For downhill to uphill transitions (and vice-versa) the Khion Carbon plays well for fast transfers. The walk mode mech is big enough to be handled with gloves and is one-touch. The buckles are also one-touch; simply flip them open and the walk mode is immediately available. It's also worth noting that crampons fit on the toe and heel bails just fine and I would expect that one could walk around on rocks with the Khion Carbon as well as with any other boot.
Testing the Khion in Blackcomb backcountry. Seb Johnston photo.
Where the Dynafit Khion is a superior boot is in its performance and sheer progressiveness of feel on the downhill. Again with the invariable Vulcan comparison, the Khion Carbon has a much smoother flex pattern. It arguably has as good a flex pattern (in the sense of smooth power transmission) as the Tecnica Cochise, which I would previously have said were the best/most-alpine feeling of alpine-touring boots.
One probably won't realize how harsh other touring boots ski until you've used a boot with progressive flex characteristics; something the Khion has in spades. No doubt the side bumper (a foam cushioned stop between the second and third buckle) which cushions the upper shell when flexed forward contributes to this. Another trait of the Khion Carbon is its incredible stiffness; something attributable to the construction details (beefy magnesium spoiler, rigid walk mech spine, exoskeleton construction and liberal use of carbon in the shell).
One observation about the carbon Khions: the boots handled all skis well, but are particularly well suited to bigger skis at speed. To me at my relatively light weight, the Khion Carbons are so stiff that when using them on smaller skis at slow speeds, everything feels kind of dead and without feel. This boot wants to be going fast downhill, and feels comfortable and controlled doing so.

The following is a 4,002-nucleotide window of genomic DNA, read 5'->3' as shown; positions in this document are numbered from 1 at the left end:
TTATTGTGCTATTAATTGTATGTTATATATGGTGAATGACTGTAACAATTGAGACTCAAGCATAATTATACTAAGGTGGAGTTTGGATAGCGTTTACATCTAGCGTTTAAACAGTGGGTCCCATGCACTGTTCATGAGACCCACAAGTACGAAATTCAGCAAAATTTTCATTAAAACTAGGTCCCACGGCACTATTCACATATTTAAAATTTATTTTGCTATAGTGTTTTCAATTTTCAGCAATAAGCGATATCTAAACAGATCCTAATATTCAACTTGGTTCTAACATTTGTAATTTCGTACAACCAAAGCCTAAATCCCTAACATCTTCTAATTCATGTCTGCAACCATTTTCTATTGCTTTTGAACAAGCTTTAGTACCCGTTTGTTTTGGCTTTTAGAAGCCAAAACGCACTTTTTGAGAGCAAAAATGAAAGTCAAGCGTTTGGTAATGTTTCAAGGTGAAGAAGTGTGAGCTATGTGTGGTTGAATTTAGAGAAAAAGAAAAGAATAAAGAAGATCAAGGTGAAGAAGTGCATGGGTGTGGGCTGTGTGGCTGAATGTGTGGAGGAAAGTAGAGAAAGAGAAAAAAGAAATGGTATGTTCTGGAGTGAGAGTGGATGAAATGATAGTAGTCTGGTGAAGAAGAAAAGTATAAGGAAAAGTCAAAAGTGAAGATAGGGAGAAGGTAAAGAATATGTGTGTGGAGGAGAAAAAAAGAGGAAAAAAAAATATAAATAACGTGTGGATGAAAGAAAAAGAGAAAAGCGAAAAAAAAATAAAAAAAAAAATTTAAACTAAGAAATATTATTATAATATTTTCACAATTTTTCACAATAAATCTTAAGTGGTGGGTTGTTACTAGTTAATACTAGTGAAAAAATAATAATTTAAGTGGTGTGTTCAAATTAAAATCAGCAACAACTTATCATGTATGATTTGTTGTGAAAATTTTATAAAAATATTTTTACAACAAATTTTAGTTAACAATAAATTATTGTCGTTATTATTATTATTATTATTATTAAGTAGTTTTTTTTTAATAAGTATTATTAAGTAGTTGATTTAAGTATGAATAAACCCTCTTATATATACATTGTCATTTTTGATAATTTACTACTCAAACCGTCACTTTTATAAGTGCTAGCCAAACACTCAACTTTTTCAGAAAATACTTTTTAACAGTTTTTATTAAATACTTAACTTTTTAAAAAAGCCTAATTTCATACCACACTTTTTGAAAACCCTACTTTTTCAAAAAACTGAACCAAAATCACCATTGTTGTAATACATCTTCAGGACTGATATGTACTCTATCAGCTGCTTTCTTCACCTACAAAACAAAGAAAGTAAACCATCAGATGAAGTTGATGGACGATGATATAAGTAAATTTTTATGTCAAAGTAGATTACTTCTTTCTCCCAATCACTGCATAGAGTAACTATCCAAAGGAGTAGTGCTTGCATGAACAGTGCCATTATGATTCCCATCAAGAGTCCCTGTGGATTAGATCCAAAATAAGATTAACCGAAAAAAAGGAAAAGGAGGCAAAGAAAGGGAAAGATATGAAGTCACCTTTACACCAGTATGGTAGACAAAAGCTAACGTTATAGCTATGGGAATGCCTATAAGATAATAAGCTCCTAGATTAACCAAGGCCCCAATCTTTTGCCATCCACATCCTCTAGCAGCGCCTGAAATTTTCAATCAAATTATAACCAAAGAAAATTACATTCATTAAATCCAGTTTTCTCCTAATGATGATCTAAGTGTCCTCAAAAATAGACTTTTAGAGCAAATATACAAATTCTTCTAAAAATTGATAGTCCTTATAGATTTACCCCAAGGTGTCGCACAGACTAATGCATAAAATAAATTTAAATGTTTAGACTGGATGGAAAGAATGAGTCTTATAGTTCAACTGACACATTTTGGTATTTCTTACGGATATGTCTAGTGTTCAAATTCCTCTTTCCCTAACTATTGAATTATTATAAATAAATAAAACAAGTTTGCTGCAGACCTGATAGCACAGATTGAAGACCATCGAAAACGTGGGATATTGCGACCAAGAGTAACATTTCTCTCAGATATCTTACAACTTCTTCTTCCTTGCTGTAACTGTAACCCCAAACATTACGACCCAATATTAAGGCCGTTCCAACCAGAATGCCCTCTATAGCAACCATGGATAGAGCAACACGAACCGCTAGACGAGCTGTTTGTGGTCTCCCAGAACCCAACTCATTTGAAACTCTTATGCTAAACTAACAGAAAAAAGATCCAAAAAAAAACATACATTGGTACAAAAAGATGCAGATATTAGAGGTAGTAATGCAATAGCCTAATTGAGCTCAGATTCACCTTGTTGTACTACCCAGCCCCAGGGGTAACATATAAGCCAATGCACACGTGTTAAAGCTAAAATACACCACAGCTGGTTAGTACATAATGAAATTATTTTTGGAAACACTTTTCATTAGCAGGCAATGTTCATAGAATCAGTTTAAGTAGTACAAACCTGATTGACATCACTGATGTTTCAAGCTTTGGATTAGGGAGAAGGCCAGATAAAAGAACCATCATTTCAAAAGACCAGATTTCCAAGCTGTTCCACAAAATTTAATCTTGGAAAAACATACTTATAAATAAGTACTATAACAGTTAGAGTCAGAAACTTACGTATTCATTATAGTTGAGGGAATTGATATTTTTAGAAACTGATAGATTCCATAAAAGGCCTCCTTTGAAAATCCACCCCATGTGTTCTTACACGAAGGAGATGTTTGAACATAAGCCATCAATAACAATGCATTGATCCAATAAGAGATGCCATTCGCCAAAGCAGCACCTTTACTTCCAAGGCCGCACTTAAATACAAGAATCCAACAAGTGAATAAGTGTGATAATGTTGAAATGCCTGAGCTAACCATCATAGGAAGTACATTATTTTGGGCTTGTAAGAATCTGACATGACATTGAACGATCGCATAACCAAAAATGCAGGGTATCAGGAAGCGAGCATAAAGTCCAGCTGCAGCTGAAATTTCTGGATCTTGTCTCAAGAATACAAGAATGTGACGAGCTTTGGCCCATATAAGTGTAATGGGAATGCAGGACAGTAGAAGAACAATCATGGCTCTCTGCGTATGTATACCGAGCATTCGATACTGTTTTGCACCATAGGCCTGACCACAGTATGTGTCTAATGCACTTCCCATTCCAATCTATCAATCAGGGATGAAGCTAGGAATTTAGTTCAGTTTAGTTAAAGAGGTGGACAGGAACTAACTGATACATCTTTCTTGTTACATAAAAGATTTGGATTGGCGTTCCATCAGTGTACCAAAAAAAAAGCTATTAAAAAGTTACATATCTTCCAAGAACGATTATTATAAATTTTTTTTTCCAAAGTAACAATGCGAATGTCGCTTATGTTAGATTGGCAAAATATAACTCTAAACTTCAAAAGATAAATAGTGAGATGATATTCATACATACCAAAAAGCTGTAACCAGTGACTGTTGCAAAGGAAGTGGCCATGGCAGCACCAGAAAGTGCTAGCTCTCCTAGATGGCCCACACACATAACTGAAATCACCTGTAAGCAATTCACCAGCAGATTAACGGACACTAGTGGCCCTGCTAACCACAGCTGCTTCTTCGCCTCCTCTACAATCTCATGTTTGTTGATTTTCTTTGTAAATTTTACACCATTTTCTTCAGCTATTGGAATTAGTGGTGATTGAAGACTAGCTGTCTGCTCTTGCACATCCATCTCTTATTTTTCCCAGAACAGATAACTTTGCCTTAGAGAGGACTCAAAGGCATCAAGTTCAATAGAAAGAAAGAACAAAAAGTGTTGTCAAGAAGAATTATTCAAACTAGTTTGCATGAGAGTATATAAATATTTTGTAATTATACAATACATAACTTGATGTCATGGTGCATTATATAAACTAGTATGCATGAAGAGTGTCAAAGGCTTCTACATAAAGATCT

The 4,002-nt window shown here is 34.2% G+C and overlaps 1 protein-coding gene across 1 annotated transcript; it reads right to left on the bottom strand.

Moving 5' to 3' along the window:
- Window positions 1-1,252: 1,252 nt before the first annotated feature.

THE BOTTOM LINE
Inevitable comparison photos between Khion and Vulcan. Lee Lau photo,
The biggest consideration for a prospective purchaser is that Khion has wonderful progressive flex. However, I tour and walk uphill a fair amount. All touring boots are about tradeoffs and compromises. Progressive flex comes with loss of touring ability in terms of loss of range of motion. That is not a trade-off that I would make unless I was using this boot mainly for sidecountry. If you are a bigger skier, or someone who prizes downhill feel and are willing to make compromises in range of motion to maintain and keep that downhill feel then perhaps the Dynafit Khion is the boot for you.
Additional must-read links for touring boot buyers:
The Khion on Dynafit Radical 2.0 for an aggressive pairing in the Blackcomb backcountry. Lee Lau photo.
From The Column: Teton Tested